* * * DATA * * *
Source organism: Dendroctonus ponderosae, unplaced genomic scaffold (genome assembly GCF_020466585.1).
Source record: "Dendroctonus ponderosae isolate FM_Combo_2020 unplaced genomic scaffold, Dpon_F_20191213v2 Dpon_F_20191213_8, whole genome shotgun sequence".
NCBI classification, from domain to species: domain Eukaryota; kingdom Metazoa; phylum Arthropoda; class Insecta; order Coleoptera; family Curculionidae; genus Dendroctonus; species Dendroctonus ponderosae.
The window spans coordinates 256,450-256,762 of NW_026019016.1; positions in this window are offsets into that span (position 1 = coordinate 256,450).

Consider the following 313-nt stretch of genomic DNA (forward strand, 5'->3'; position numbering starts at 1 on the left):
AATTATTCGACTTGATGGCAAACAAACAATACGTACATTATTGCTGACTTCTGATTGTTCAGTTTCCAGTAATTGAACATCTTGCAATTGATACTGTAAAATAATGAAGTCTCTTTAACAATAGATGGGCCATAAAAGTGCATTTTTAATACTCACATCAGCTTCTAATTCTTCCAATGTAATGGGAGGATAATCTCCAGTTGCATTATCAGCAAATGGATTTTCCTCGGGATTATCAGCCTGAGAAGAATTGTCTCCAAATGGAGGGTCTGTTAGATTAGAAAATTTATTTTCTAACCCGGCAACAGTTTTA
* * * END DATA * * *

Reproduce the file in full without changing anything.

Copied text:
Source organism: Dendroctonus ponderosae, unplaced genomic scaffold (genome assembly GCF_020466585.1).
Source record: "Dendroctonus ponderosae isolate FM_Combo_2020 unplaced genomic scaffold, Dpon_F_20191213v2 Dpon_F_20191213_8, whole genome shotgun sequence".
NCBI classification, from domain to species: domain Eukaryota; kingdom Metazoa; phylum Arthropoda; class Insecta; order Coleoptera; family Curculionidae; genus Dendroctonus; species Dendroctonus ponderosae.
The window spans coordinates 256,450-256,762 of NW_026019016.1; positions in this window are offsets into that span (position 1 = coordinate 256,450).

Consider the following 313-nt stretch of genomic DNA (forward strand, 5'->3'; position numbering starts at 1 on the left):
AATTATTCGACTTGATGGCAAACAAACAATACGTACATTATTGCTGACTTCTGATTGTTCAGTTTCCAGTAATTGAACATCTTGCAATTGATACTGTAAAATAATGAAGTCTCTTTAACAATAGATGGGCCATAAAAGTGCATTTTTAATACTCACATCAGCTTCTAATTCTTCCAATGTAATGGGAGGATAATCTCCAGTTGCATTATCAGCAAATGGATTTTCCTCGGGATTATCAGCCTGAGAAGAATTGTCTCCAAATGGAGGGTCTGTTAGATTAGAAAATTTATTTTCTAACCCGGCAACAGTTTTA